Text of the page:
I’m sorry: WHAT?! My socks cannot adequately rest because they bump into each other in my sock drawer? Is being balled up giving them wrinkles? Is that little buzzing I here sometimes actually my socks screaming out in agony from my dresser? I distinctly remember listening to this section and pausing my audio book so I could soak up the ridiculousness of this passage. I was genuinely bothered by the fact that Kondo could actually think that socks have feelings. Surely this is just a metaphor? Someone please tell me that she doesn’t expect me to cater to the whims of my socks?

But the bizarre statements didn’t stop there. She often urges the reader to foster a deeper relationship with their belongings, talking to them physically and emotionally through touch.

“Open the drawer and run your hands over the contents. Let them know you care and look forward to wearing them when they are next in season. This kind of “communication” helps your clothes stay vibrant and keeps your relationship with them alive longer.”

I can see it now: my roommate wakes up one morning to find me running my hands over all of my clothing, whispering sweet nothings to them as I take years to decide what to wear. How do I choose something when I know that all of my other outfits will be desperately disappointed that I didn’t pick them? The danger of these sections is that they diminish the credibility of Kondo’s other advice that may be valuable and rational. It’s difficult to take someone seriously when they’re suggesting such ridiculous ideas.

To be fair, there is some great advice in this book. Despite my sarcasm, I do appreciate Marie Kondo’s overall message: our surroundings are influential aspects of our lives that can work with us or against us. Changing our environment for the better means that many things about our personal lives (motivation, organization, mood, etc.) may also improve. However, Kondo could certainly have shared this important message in a way that didn’t make me question whether or not I should be chatting with my underwear drawer. 

Would I read this book again? Probably not, although parts may be useful to turn back to in the future. Would I recommend this book? Yes, but with the caveat to take everything with a grain of salt. As much as I love a clean room, I’d rather not have to worry about being an expert conversationalist with my wardrobe.

What are your thoughts on this book? Have you put any of its advice into practice? Let me know in the comments section below!

Yours,

HOLLY

Top Ten Tuesday: Women Writers I’d Love to Meet

Happy Tuesday!! This week’s Top Ten Tuesday topic (hosted by That Artsy Reader Girl) asks us to share a list of ten authors we would love to meet. In the past, I’ve found that the lists I’ve made like this tend to be fairly male-dominated; instead, this week I’d like to focus on ten women writers that I would love to have a conversation with.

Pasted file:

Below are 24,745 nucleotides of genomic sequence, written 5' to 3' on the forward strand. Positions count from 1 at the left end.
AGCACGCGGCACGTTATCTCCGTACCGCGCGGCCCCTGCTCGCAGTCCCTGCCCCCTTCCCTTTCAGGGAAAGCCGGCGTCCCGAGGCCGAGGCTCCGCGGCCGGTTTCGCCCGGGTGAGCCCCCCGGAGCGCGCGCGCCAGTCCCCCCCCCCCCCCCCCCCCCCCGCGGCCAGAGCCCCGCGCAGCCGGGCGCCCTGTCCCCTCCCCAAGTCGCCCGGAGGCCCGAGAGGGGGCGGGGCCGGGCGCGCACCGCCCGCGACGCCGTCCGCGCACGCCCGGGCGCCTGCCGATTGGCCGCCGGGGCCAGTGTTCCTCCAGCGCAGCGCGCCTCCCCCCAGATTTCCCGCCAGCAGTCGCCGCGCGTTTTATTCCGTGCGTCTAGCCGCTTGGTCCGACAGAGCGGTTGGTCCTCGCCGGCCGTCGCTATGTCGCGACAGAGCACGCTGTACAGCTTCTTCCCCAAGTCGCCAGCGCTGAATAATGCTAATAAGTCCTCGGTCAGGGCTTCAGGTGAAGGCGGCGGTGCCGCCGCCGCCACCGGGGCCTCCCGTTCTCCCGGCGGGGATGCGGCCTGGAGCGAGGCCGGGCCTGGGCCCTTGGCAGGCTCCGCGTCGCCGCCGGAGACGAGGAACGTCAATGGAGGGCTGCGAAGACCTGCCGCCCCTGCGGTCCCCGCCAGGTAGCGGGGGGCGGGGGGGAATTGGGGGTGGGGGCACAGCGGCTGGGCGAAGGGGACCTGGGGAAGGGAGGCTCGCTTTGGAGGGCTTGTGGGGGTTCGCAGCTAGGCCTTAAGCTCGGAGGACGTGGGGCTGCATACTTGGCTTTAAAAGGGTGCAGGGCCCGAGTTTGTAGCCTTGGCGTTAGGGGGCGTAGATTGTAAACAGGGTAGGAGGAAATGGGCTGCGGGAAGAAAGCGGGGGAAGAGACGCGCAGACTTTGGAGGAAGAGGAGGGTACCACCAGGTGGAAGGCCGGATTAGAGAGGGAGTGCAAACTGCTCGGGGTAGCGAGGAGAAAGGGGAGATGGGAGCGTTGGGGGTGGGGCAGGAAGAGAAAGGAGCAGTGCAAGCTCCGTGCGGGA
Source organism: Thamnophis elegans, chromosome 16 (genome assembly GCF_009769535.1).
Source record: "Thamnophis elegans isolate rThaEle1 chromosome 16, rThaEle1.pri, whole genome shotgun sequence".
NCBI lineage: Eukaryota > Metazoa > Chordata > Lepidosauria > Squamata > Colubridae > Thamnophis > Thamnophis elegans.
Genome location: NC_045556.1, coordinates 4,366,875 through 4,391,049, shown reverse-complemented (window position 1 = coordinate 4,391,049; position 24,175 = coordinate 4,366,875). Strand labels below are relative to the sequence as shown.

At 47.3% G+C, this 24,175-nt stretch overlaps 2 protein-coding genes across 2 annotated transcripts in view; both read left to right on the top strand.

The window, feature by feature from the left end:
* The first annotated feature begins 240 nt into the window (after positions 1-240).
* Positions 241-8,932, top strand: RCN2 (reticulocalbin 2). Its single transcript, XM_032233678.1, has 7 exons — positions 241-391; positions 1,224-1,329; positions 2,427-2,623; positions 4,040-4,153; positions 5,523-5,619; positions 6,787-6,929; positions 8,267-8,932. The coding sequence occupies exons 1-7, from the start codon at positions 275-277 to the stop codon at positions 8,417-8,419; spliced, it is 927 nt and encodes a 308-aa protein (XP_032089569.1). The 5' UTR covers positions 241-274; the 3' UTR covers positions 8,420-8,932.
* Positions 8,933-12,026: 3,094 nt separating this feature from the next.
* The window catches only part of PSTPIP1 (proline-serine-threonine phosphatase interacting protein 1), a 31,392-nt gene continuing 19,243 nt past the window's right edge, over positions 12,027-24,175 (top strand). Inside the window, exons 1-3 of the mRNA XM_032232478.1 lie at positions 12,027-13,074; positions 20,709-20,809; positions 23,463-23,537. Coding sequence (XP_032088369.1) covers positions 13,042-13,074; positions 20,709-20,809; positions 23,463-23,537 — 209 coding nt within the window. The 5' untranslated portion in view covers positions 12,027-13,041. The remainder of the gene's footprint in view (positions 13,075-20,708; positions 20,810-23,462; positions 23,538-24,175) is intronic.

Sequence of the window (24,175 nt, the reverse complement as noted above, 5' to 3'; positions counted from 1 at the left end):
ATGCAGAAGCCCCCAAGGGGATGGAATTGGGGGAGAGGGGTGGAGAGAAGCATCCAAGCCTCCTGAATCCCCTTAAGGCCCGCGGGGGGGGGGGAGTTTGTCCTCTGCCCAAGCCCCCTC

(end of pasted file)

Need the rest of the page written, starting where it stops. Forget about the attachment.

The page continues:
What women writers would you love to meet? What do you think of the writers on my list? Let me know in the comments section below!

Yours,

HOLLY

Unique Blogger Award | 3

What a better way to spend a lazy Sunday than sharing a bookish award? Thanks so much to Erin @ Pages of Milk and Honey for nominating me! Erin is lovely, so be sure to check out her blog.

  • Display the award!
  • Thank the person who nominated you, and post a link to their blog on your blog.
  • Answer the questions they’ve written for you!
  • Nominate 8-13 bloggers and give them three questions in the spirit of sharing love and solidarity within our blogging family!

If you could only choose one genre to read for the rest of your life, what would it be?

Definitely classic literature. It’s become my favorite genre over the past few years, despite its rather stuffy, dull reputation. (Click here to read more about my adoration of classics.

What is the worst book you have ever read?

I always struggle answering questions like this one because I generally tend to enjoy the books that I finish reading. However, one book that I did not enjoy was Harry Potter and the Cursed Child by John Tiffany and Jack Thorne. If you’ve been keeping up to date with the controversy surrounding this play, then you’re probably not surprised to hear that it left a proverbial sour taste in my bookworm mouth. I’m not sure I would go so far as to say that it’s the absolute worst book I’ve ever read, but it’s definitely up there on the list!

Describe your perfect reading nook!

I’ll read pretty much anywhere, but my favorite places are outside with beautiful scenery in front of me: at the lake, on the quad of Wheaton (fondly known as the Dimple), or even in my back yard at home in New Hampshire.

Thanks again, Erin!

What are your answers to these questions? What do you think of mine? Let me know in the comments section below!

Yours,

HOLLY